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Portrait photographer offers tips on guilt-free framing


The final step before hanging a piece of artwork on the wall is choosing what to put around it – choosing the right frame.

Audrey Wancket, of Spring Grove based Wancket Studios, is a master of what goes inside of a frame. A consistent winner at national photography competitions, her portraits have a look about them that leaves the observer wondering at a glance, "Is that an oil painting?" No, it's another masterpiece from Wancket Studios. But, Wancket is also a master of framing images.

She said that, when choosing a frame, it's all about proportions.

"One of the rules – really more of a guideline – is that the width of the frame should generally be the same width as the face in the portrait," she said. "There are exceptions. It's just a guideline."

An exception would include when there are multiple faces in the work. In such a case, the photographer will probably have to move back further and, in the process, the faces will be proportionately smaller.

"The biggest rule is that you frame the piece," Wancket said. "If the frame doesn't look good on the image it's not going to look good on the wall. It doesn't matter where you hang it."

By that, Wancket means that some people will choose a frame based on the surroundings where the picture will hang; they'll choose a frame based on what's outside of the frame rather than what's inside of it. For instance, someone may have a lot of oak furniture in a room. That doesn't mean an oak frame is the best choice for any given portrait.

Another example, and a major faux pas, is framing an image in the wrong style. A formal image does not belong in a contemporary frame and vice-versa.

If there is one framing mistake that stands out from the others, in Wancket's view, it's the idea of putting a quality portrait, painting or other work of art in a low quality frame. However, her feelings about poor frames isn't based solely on appearance.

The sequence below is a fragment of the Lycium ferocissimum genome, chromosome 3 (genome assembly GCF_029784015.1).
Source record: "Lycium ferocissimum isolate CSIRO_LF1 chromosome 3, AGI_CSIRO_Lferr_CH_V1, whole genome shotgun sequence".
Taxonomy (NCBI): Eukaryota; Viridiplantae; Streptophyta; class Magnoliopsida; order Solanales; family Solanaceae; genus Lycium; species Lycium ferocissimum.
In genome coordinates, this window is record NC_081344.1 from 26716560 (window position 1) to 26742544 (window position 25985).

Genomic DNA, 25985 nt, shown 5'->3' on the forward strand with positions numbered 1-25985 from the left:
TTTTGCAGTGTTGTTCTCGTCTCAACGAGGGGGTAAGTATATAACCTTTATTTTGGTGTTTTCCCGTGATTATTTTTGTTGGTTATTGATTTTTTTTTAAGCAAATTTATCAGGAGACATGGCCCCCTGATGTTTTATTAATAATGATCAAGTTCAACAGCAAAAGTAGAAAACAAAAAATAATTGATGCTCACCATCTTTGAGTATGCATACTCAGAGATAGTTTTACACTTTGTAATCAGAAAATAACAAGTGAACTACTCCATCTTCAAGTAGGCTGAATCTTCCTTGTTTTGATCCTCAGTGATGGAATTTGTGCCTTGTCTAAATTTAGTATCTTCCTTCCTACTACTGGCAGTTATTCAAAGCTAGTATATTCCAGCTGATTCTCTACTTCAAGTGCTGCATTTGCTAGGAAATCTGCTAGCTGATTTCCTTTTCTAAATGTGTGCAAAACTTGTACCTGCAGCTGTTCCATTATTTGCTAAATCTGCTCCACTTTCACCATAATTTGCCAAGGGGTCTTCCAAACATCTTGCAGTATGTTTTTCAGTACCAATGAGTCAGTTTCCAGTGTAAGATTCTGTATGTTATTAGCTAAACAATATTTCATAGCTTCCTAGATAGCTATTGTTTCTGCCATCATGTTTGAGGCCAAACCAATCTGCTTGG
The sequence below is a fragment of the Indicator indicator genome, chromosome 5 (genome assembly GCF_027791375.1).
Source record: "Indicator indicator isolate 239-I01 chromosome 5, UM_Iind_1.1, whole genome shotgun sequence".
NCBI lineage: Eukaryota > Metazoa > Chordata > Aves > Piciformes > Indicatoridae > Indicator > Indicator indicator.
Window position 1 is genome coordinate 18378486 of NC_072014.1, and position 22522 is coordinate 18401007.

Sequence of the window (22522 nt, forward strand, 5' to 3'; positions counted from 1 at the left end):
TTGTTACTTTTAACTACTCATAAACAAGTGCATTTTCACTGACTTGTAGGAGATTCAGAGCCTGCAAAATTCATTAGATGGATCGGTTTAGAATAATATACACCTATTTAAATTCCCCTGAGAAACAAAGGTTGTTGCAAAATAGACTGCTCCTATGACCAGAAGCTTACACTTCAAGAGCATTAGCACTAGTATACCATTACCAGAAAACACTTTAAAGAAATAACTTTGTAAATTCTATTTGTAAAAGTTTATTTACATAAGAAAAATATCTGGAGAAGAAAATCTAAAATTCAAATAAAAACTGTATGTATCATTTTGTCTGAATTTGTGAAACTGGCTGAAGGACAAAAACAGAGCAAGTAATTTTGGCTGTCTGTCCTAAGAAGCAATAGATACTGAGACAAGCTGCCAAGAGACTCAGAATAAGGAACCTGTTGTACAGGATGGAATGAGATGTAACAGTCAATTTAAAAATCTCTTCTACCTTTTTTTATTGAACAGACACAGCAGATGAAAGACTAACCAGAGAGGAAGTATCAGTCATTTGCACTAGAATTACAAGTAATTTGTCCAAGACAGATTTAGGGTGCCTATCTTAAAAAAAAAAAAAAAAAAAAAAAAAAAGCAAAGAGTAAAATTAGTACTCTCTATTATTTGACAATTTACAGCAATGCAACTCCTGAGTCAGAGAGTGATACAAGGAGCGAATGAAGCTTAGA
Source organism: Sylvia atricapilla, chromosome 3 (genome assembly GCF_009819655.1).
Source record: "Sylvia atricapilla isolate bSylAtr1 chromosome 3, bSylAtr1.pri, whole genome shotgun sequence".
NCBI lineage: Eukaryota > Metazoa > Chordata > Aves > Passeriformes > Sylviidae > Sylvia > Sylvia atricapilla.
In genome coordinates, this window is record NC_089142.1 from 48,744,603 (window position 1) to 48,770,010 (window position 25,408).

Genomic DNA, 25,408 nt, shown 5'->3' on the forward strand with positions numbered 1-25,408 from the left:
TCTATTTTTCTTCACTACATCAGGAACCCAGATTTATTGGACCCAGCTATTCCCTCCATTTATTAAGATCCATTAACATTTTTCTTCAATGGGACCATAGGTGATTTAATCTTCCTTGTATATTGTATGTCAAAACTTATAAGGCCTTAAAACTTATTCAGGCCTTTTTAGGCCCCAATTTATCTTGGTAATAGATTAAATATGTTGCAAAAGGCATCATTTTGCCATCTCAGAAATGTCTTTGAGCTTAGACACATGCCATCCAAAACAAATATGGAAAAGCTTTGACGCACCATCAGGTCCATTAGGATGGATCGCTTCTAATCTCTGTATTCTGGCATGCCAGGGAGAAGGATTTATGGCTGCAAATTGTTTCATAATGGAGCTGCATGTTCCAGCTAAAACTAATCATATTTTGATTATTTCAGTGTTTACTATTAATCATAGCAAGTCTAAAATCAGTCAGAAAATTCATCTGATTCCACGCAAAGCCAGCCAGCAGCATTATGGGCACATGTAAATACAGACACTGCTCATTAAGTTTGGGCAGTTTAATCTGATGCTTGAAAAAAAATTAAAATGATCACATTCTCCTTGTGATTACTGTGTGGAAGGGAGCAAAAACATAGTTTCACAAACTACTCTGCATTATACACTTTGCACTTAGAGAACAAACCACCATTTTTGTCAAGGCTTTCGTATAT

"Low quality frames are often made from pressed particle board," she said. "They have chemicals – glues, formaldehydes and such – that will eat into anything that's inside of them. These frames shorten the life of the work they seek to present."

Wancket said that a fine black-and-white portrait should have museum quality glass with UV protection.

As for matting, Wancket said it's always used to upsize or direct more focus to the image. When matting, she said the matt and the frame should be the same width.

"For a gallery look, you'll usually leave a little more matt at the bottom of the portrait," she said. "It's called a weighted bottom. You usually don't want much, though."

Wancket said many mattes are also made with chemicals. As much care is appropriate when choosing a matt as when choosing a frame.

For more information about Wancket Studios, visit: or call 847-587-3350.

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